In the previous edition of Think, Professor Giuseppe DiGiovanni announced the launch of the Malta Neuroscience Network. The group has now had its first public seminar that attracted neuroscientists, neurologists, psychologists and psychiatrists. It consisted of two talks by world-renowned researchers.
Made infamous by Sigmund Freud, the idea is that we spend one third of our lives dreaming about what we would like to do. Our rational brain suppresses these feelings.
On the other extreme, our brain is just as active in certain sleep stages. These neural firings express themselves in dreams. There are no deep hidden emotions behind them.
Somewhere in between lie recent studies that show that dreams are important in memory, learning and emotions. If you sleep without dreaming these qualities will suffer. For example, rat studies in 2001 showed how while dreaming they replayed solutions to mazes to commit them to their long-term memory.
Send your questions to email@example.com and we’ll find out if it’s the truth or just a fib!
David K. Randall woke up on his back, his leg bent at an awkward angle, in excruciating pain. To figure out why, he wrote a book about the science of sleep. Clever. Clever doubles as a nice summary of the book.
Another book summary: sleep rules your life. Get a good night’s sleep or else everything suffers: your creativity, memory, attitude, ability to think straight, control your emotions, react to emergencies, sex life, and work. Lack of sleep has cost lives; to sleep is to live.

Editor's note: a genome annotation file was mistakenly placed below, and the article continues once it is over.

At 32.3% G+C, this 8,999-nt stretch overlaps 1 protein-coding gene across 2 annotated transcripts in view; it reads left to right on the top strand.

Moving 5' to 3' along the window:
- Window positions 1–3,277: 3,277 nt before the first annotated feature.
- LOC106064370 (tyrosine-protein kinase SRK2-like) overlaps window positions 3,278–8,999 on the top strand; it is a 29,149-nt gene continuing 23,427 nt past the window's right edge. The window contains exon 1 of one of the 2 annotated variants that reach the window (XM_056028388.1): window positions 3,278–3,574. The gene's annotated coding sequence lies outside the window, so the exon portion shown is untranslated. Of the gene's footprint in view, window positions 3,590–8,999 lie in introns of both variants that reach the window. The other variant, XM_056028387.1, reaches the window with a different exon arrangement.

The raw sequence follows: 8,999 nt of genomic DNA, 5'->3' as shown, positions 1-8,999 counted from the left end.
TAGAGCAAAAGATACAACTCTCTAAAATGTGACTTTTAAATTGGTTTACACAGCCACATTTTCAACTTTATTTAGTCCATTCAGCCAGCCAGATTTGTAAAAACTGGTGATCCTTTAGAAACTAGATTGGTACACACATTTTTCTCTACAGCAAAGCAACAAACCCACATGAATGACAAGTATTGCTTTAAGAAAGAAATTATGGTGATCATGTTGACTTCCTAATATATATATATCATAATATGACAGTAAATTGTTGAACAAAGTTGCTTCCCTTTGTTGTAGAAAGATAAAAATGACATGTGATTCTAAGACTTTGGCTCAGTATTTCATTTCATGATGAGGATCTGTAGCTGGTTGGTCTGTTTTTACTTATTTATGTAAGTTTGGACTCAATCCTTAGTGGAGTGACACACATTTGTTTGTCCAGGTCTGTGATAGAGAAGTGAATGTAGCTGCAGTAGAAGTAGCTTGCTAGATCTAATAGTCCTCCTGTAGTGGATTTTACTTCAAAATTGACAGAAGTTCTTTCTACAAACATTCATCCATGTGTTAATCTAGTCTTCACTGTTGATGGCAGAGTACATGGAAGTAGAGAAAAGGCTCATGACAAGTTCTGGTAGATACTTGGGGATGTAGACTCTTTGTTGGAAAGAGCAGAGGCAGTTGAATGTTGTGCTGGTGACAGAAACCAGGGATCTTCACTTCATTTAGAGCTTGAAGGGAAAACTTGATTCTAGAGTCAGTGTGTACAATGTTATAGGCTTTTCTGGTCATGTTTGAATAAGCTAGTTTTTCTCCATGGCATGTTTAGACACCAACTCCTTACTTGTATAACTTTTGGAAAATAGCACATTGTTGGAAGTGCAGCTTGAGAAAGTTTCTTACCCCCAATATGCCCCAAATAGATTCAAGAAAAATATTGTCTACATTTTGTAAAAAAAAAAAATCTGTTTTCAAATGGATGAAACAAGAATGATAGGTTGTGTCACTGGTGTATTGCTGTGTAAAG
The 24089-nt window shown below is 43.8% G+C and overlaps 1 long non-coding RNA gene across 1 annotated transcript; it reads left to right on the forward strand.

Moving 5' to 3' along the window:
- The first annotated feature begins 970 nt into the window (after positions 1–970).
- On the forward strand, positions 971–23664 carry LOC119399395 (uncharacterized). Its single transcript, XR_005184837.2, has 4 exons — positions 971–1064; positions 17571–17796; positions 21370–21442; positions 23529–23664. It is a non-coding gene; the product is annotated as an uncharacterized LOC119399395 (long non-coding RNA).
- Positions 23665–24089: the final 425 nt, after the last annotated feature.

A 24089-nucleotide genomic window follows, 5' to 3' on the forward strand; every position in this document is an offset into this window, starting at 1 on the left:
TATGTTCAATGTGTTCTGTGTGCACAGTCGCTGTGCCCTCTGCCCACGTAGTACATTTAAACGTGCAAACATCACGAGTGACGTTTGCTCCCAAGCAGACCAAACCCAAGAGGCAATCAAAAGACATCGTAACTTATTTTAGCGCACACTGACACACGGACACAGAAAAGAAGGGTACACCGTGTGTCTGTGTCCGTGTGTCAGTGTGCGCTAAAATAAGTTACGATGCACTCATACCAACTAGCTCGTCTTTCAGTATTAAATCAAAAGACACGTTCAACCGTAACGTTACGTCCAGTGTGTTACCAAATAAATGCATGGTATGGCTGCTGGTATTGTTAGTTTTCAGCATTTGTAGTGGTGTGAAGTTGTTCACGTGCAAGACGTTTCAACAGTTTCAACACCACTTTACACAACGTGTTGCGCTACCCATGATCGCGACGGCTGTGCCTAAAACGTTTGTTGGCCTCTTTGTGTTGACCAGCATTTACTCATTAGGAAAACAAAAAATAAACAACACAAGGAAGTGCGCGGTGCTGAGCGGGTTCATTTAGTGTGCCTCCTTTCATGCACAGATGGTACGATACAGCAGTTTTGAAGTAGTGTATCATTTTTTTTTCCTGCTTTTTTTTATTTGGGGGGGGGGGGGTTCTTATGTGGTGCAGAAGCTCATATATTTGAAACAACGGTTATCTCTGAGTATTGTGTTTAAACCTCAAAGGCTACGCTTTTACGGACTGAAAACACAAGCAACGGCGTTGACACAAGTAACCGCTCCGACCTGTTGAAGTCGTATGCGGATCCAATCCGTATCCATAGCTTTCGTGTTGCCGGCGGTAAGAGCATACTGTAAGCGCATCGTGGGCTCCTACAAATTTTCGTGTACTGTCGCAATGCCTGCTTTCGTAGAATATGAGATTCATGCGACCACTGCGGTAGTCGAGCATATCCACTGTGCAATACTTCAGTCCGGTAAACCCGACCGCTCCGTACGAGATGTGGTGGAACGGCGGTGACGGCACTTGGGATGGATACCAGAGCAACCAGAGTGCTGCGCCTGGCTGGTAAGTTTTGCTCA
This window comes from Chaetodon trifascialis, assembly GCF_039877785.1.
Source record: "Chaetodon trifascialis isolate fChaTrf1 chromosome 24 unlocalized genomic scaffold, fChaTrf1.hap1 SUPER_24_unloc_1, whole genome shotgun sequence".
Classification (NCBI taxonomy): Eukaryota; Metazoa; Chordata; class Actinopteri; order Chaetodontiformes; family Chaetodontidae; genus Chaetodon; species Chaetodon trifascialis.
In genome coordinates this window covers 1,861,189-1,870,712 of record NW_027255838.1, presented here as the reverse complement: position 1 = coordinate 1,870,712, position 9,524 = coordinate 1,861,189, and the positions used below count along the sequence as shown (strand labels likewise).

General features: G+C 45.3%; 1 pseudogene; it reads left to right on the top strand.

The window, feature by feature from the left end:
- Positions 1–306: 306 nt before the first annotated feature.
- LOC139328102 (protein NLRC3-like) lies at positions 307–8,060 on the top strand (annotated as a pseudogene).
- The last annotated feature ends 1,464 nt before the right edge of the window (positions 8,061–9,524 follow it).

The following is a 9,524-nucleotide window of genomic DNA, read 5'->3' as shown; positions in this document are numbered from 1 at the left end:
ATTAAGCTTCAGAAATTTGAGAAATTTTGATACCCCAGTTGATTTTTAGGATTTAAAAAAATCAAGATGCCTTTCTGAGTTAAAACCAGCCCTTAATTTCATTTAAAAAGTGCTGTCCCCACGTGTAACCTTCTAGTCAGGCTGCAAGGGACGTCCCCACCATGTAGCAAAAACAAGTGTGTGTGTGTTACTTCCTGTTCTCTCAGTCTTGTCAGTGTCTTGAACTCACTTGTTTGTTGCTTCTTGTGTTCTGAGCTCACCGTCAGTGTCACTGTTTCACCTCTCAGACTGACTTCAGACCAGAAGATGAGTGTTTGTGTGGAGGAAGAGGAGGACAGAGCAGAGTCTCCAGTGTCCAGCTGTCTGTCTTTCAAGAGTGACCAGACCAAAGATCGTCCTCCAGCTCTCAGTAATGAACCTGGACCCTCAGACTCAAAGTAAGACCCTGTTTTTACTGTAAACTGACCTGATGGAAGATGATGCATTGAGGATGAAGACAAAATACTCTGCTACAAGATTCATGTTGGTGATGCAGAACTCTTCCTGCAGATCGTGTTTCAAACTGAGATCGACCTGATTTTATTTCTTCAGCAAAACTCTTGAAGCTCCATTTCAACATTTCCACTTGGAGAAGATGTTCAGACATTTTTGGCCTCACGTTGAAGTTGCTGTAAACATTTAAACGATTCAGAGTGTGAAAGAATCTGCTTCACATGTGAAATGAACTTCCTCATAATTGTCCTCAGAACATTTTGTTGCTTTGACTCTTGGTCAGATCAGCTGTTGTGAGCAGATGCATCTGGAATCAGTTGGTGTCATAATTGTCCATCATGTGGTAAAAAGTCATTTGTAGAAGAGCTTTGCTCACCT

An extreme statement but Randall holds a very good argument. Zlatko Glusica, an Air India pilot, woke up just before landing and tried to bring a plane down safely with a sluggish brain whose higher brain functions were down. In this state we might talk to lamps, Glusica instead killed himself and 157 others. Lack of sleep and truck drivers are another bad idea, while battles have been lost because of sleep. Sleep prevents disasters.
“Randall covers an immense range of research and topics. This is where the book’s problems start. He did a lot of research and wants us to know that.”
The book is well researched. Randall fires factoid after research study at the reader in a pleasant easy to read style. You’ll learn about the dangers of the first sleeping pill that is now a 30 billion dollar industry, how one in five sleepwalk, and how one in four middle aged men have sleep apnea.
Sleep apnea happens when the airway collapses in either obese people or those with a narrowed throat. A minute can pass before the sufferer briefly wakes up and desperately gulps down some oxygen. Most apnea patients are unaware of their condition. It leads to disrupted sleep and less productivity, memory loss, and heart attacks. Sufferers can use a simple device that gently pushes air into the lungs as an instant cure.
The book is filled with great advice like the above. It’s simple, without hocus pocus, and doesn’t need overly expensive equipment. Relax. Don’t try to sleep too hard. Your brain must disassociate itself from the rest of your body. Don’t drink alcohol or coffee. Expose yourself to light, but not late at night, at night dim lights, avoid screens. Don’t sleep too hot or too cold, the body is meant to cool after 10 pm — let it. Exercise. Simple.
Randall covers an immense range of research and topics. This is where the book’s problems start. He did a lot of research and wants us to know that. At other times, he rambles. A stricter editor would have helped the book.
The author only glosses over hardcore scientific studies. He mentions some science behind daily rhythms in Chapter 9. The book only has 13 chapters. He hardly even mentions the genes or molecular biology related to sleep. The scientist inside me died a little death. There are some amazing stories he missed out on by focusing on the lighter human studies.
Don’t take the above too harshly. Dreamland is a great book to learn more about sleep, just avoid late night tablet reading. You have been warned.